Whenever you find yourself in the top half guard, you need to make sure you deny your opponent an underhook. It’s not the end of the world if they get it, but a Kimura is the better option in that case. For a BJJ Americana, you need to pin the opponent’s wrist down to the far side mat. Whenever an opponent tries to frame from the bottom, you have an open path. Once you pin the wrist, shift your weight completely on top and proceed to insert the second arm. Since the half guard is somewhat limiting, if you lag with the finish, simply switch your hips again and you’ll expand the range of motion. An easy and tight submission to beat every opponent!
Mount Americana Setups
The mount is the quintessential American hunting position. it offers the best mechanical advantage for getting the lock. It is also the perfect option to use against someone defending chokes and armbars. Namely, whenever an opponent has their arms T-rexed, you simply use the position against them. Place one arm on their wrist, and another on the elbow and use your body weight to force the arm to the ground.
Once there, first make sure the opponent cannot retrieve the hand. To do this, push the elbow of your nearside arm into the side of their head. This is going to break their posture and keep them pinned. Once you have that you can think about threading the second arm through and getting the figure four. IF you’re up against a bigger opponent you can even sue your forehead to reinforce the figure four grip. finishing is really easy as you have loads of space to move the arm.
Side Control Attacks
The top side control is another great position for getting the BJJ Americana. What you need to remember is that side control is, in essence, a very dynamic position. So, in order to get an Americana, you’ll need to distribute your weight properly.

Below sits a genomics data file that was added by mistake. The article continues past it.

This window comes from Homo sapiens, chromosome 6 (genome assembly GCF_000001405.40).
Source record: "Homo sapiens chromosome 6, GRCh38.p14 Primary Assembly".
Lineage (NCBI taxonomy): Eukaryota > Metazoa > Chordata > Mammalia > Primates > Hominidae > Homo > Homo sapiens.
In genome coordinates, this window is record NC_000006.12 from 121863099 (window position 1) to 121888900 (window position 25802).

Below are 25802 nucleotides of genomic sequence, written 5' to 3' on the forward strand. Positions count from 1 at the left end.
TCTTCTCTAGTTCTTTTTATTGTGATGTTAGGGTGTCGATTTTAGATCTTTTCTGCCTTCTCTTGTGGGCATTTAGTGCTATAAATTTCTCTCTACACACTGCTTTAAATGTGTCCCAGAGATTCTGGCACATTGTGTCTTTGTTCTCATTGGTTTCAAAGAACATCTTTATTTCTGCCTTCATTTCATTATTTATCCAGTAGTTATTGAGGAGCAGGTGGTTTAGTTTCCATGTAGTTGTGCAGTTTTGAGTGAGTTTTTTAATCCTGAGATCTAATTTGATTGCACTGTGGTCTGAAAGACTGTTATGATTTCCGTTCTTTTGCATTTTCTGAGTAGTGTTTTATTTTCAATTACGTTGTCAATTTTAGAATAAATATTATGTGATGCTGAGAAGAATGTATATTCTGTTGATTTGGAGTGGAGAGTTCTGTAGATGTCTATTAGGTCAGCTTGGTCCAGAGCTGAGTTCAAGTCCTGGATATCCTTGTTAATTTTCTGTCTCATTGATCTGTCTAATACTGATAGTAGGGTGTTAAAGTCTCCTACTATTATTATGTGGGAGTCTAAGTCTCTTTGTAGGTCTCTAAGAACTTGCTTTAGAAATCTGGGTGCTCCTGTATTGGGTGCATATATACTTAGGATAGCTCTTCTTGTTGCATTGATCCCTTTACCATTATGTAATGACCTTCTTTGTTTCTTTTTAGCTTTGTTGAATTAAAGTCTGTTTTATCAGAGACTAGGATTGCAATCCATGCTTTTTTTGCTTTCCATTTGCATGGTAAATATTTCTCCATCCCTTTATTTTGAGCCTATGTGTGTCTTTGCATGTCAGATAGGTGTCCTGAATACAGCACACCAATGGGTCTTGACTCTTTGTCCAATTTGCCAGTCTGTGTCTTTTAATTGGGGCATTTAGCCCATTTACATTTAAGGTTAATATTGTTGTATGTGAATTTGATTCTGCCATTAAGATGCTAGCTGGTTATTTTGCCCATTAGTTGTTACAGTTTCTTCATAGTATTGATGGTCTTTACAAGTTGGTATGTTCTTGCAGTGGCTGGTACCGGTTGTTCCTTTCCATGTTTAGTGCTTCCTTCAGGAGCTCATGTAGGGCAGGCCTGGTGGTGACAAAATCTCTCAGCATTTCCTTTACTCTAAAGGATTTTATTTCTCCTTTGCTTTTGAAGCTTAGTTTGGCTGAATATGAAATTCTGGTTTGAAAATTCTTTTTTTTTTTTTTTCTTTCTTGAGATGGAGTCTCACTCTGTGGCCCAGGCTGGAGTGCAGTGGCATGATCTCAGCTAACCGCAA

Once again, you’ll use the opponent’s frame against them. For the initial grip, place your hip side arm on the opponent’s biceps. You’ll use it to pull the opponent’s arm away from their body so that you can place the wrist grip in. From there on you proceed to pin the arm to the ground, just like in the other instances.
This is where a key detail comes into play. In order to avoid going forward for the finish and ending up reversed, you’ll need to adjust the grip. To do this, make sure you use the arm grabbing the wrist to roll the opponent’s arm away from them. This’ll ensure a very tight angle an easy finish without compromising your base. Also, remember to use a monkey grip (no thumbs) whenever you hunt for bent arm locks.
Sneaky BJJ Americana From The Bottom
AS a rule, doing Americans from the bottom dos not have a very high percentage. However, in certain instances, it can surprise your opponents and get you top position at the very least.
Bottom side control is a top position fro sneaking a BJJ Americana in. You’ll need to remember that you have to focus your attention on the near side arm. This is the one that often goes under your head. In order to get the Americana, you can’t let the opponent place the arm under your head. You need this arm in front of you so that you can establish your grips.
The idea is to grab the wrist of the arm with your opposite side arm. Once you have that grip, you place the second grip by wrapping the other hand over the opponent’s upper arm and into the figure four grip configuration. Finishing the lock is a bit different to top side Americans, as you’ll bend the arm at a different angle. Your goal is to force their arm towards the opponent, thus putting immense pressure on their shoulder joint. In the worst case scenario, the opponent is going to fall to their back in an attempt to escape. This gets you to top position with a fully locked Americana ready to go.